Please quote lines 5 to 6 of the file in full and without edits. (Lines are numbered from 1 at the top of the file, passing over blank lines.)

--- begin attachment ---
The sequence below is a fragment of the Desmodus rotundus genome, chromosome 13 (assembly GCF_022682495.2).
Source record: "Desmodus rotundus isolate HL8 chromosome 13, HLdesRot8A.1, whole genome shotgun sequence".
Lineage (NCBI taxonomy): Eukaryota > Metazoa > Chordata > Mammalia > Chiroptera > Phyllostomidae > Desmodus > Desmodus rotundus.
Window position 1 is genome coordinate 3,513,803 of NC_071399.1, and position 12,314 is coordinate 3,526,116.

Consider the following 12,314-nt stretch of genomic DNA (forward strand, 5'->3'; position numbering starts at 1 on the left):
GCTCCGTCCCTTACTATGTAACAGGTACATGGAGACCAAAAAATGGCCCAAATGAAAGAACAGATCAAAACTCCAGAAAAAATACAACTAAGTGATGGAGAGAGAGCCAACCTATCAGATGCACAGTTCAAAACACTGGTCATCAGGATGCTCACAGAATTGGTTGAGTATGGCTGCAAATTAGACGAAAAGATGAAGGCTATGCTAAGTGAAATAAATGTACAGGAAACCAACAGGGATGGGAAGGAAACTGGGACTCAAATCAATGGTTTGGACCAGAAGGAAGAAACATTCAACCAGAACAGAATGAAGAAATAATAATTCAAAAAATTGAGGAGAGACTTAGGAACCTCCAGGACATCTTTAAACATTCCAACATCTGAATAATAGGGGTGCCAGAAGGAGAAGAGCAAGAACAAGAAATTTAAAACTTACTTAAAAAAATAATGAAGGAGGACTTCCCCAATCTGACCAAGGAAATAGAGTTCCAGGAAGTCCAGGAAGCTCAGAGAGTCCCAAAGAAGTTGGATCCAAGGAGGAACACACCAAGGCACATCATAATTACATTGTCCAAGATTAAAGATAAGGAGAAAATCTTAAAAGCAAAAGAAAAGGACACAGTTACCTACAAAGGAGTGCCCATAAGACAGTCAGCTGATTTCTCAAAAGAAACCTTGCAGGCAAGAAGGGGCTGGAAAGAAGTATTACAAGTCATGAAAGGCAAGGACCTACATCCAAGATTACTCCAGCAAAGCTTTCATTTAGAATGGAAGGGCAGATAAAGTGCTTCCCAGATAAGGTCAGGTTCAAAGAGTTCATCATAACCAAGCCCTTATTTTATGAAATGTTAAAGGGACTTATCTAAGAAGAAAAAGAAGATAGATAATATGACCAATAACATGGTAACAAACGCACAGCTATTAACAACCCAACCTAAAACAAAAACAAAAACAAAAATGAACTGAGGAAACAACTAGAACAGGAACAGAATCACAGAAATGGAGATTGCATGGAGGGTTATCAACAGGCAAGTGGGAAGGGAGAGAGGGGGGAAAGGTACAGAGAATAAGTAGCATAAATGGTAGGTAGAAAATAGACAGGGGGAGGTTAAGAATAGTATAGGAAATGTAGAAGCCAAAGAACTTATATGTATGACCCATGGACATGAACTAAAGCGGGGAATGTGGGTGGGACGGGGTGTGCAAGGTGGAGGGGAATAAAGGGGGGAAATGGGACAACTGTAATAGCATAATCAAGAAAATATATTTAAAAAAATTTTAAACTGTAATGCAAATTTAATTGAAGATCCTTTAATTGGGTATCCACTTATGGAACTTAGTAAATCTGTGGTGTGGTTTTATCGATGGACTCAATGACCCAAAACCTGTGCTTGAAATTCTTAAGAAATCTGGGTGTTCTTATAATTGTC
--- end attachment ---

Consider the following 12,314-nt stretch of genomic DNA (forward strand, 5'->3'; position numbering starts at 1 on the left):
GCTCCGTCCCTTACTATGTAACAGGTACATGGAGACCAAAAAATGGCCCAAATGAAAGAACAGATCAAAACTCCAGAAAAAATACAACTAAGTGATGGAGAGAGAGCCAACCTATCAGATGCACAGTTCAAAACACTGGTCATCAGGATGCTCACAGAATTGGTTGAGTATGGCTGCAAATTAGACGAAAAGATGAAGGCTATGCTAAGTGAAATAAATGTACAGGAAACCAACAGGGATGGGAAGGAAACTGGGACTCAAATCAATGGTTTGGACCAGAAGGAAGAAACATTCAACCAGAACAGAATGAAGAAATAATAATTCAAAAAATTGAGGAGAGACTTAGGAACCTCCAGGACATCTTTAAACATTCCAACATCTGAATAATAGGGGTGCCAGAAGGAGAAGAGCAAGAACAAGAAATTTAAAACTTACTTAAAAAAATAATGAAGGAGGACTTCCCCAATCTGACCAAGGAAATAGAGTTCCAGGAAGTCCAGGAAGCTCAGAGAGTCCCAAAGAAGTTGGATCCAAGGAGGAACACACCAAGGCACATCATAATTACATTGTCCAAGATTAAAGATAAGGAGAAAATCTTAAAAGCAAAAGAAAAGGACACAGTTACCTACAAAGGAGTGCCCATAAGACAGTCAGCTGATTTCTCAAAAGAAACCTTGCAGGCAAGAAGGGGCTGGAAAGAAGTATTACAAGTCATGAAAGGCAAGGACCTACATCCAAGATTACTCCAGCAAAGCTTTCATTTAGAATGGAAGGGCAGATAAAGTGCTTCCCAGATAAGGTCAGGTTCAAAGAGTTCATCATAACCAAGCCCTTATTTTATGAAATGTTAAAGGGACTTATCTAAGAAGAAAAAGAAGATAGATAATATGACCAATAACATGGTAACAAACGCACAGCTATTAACAACCCAACCTAAAACAAAAACAAAAACAAAAATGAACTGAGGAAACAACTAGAACAGGAACAGAATCACAGAAATGGAGATTGCATGGAGGGTTATCAACAGGCAAGTGGGAAGGGAGAGAGGGGGGAAAGGTACAGAGAATAAGTAGCATAAATGGTAGGTAGAAAATAGACAGGGGGAGGTTAAGAATAGTATAGGAAATGTAGAAGCCAAAGAACTTATATGTATGACCCATGGACATGAACTAAAGCGGGGAATGTGGGTGGGACGGGGTGTGCAAGGTGGAGGGGAATAAAGGGGGGAAATGGGACAACTGTAATAGCATAATCAAGAAAATATATTTAAAAAAATTTTAAACTGTAATGCAAATTTAATTGAAGATCCTTTAATTGGGTATCCACTTATGGAACTTAGTAAATCTGTGGTGTGGTTTTATCGATGGACTCAATGACCCAAAACCTGTGCTTGAAATTCTTAAGAAATCTGGGTGTTCTTATAATTGTC